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Frank P.
Democrat NJ 6

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  • Microbead-Free Waters Act of 2015

    by Representative Frank Pallone Jr.

    Posted on 2015-12-07

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    Read More about Microbead-Free Waters Act of 2015

    PALLONE. Mr. Speaker, I yield myself such time as I may consume.

    Mr. Speaker, I rise in strong support of H.R. 1321, the Microbead- Free Waters Act of 2015.

    This legislation sets up a strong Federal program to ban the use of plastic microbeads in personal care products. I would like to personally thank Chairman Fred Upton for working with me to introduce and move this important legislation.

    Plastic microbeads have been in use in cosmetic products, such as face washes and toothpaste, for many years. These tiny plastic beads are often used as exfoliants, removing dead skin cells from the surface of the skin. While these plastic particles are not harmful to the user of the product, in recent years, studies have shown that these tiny particles that are often washed down the drain are making it through the wastewater treatment process and ending up in our Nation's waterways. We must put a stop to this unnecessary and avoidable pollution.

    [[Page H9022]] Mr. Speaker, studies conducted in the Great Lakes, the world's largest source of freshwater, have turned up alarmingly high levels of microplastic. In addition to contributing to the buildup of plastic pollution in waterways, microbeads can often be mistaken by fish and other organisms as food. I have serious concerns about fish and other aquatic life potentially ingesting these particles and the effect this could have on humans who consume fish that have ingested the plastic.

    Numerous natural, biodegradable alternatives to plastic microbeads already exist in commerce and product supply chains, including apricot seeds, walnut shells, and pecan shell powder. Several personal care product companies have already announced plans to phase out the use of plastic microbeads in their products in favor of natural exfoliants.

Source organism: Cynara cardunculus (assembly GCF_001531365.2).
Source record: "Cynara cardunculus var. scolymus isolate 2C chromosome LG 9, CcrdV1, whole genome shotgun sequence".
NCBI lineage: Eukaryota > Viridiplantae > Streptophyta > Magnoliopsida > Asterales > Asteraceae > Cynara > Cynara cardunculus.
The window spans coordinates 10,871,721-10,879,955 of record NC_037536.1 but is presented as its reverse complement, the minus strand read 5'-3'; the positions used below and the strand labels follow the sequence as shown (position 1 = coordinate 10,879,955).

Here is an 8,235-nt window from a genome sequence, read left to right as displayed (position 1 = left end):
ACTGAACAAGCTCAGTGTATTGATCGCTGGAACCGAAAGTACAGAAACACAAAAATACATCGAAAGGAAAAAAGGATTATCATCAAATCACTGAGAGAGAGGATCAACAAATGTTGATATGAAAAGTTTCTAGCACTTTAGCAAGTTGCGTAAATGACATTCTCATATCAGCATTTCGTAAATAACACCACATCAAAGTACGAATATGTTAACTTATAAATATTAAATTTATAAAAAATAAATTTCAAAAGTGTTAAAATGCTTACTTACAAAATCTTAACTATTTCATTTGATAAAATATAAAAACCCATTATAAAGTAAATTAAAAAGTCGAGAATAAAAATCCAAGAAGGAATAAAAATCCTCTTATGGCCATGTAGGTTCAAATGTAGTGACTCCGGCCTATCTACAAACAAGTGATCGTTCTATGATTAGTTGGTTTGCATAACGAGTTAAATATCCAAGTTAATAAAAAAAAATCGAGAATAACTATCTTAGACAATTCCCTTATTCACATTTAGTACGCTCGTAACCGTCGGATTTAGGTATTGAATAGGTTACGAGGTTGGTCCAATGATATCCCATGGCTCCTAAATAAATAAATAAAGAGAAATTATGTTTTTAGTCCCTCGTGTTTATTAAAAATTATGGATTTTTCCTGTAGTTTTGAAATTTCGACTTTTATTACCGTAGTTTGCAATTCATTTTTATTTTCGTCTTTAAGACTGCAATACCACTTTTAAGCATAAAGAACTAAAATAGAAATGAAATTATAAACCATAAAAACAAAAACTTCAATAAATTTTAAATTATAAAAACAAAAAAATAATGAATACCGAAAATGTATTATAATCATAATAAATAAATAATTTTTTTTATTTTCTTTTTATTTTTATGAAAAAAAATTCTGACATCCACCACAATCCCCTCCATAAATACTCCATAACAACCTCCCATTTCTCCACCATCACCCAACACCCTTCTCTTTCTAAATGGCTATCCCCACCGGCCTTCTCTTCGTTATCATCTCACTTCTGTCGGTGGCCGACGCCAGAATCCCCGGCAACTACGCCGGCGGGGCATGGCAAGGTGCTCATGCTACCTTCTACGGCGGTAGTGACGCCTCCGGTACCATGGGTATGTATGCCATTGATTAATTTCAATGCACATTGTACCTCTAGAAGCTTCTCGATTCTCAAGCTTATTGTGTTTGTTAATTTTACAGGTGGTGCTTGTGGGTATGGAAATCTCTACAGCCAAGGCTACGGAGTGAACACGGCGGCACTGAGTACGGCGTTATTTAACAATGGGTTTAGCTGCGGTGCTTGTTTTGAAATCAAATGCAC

Beginning with Illinois in 2014, nine States have enacted some form of a ban on plastic microbeads in personal care products. Yet, in my opinion, we need a national solution. Our Nation's waterways do not always respect State boundaries. In order to put a stop to these plastic particles making their way into our oceans, lakes, and streams, we need to ban plastic microbeads in every State.

    The legislation before us today is the product of bipartisan input since it has moved through the committee process. Chairman Upton and I have worked to strengthen and clarify a number of provisions in the bill, most notably, by setting up an aggressive timetable for the phaseout of these products, which begins in 2017, earlier than any of the currently enacted State laws.

    The legislation exclusively bans the use of biodegradable plastic as an alternative ingredient, a loophole that has been discovered in a number of existing State laws. Many of the State laws contain a provision allowing companies to transition to biodegradable plastic as an alternative ingredient, and little is known about the ability of these biodegradable plastics to break down in a marine environment.

    The language we used to define the scope of this bill was carefully chosen. Plastic microbead is defined as any solid plastic particle that is less than 5 millimeters in size and is used to exfoliate or cleanse the human body. This definition limiting the scope to exfoliating products is also in all nine State-passed laws, and it focuses the prohibition on the products currently containing plastic microbeads that are being washed down the drain.

    The bill also includes preemption of State laws regulating plastic microbeads and cosmetics. While I am typically not a supporter of preempting State law, the strong Federal standard we have developed is more protective and implementation will occur sooner than in any State law in place.

    Mr. Speaker, limiting pollution in our Nation's waterways has always been one of my top priorities. It is an issue that helps further creation of the Environmental Protection Agency in 1970 after the Cuyahoga River in Ohio caught fire. While much progress has been made, we must continue our efforts to protect America's waterways. And by banning plastic microbeads in personal care products, we are taking one more step towards a cleaner and healthier environment in America.

    I urge my colleagues to support this important legislation. Again, thank our Chairman Upton, and I reserve the balance of my time.

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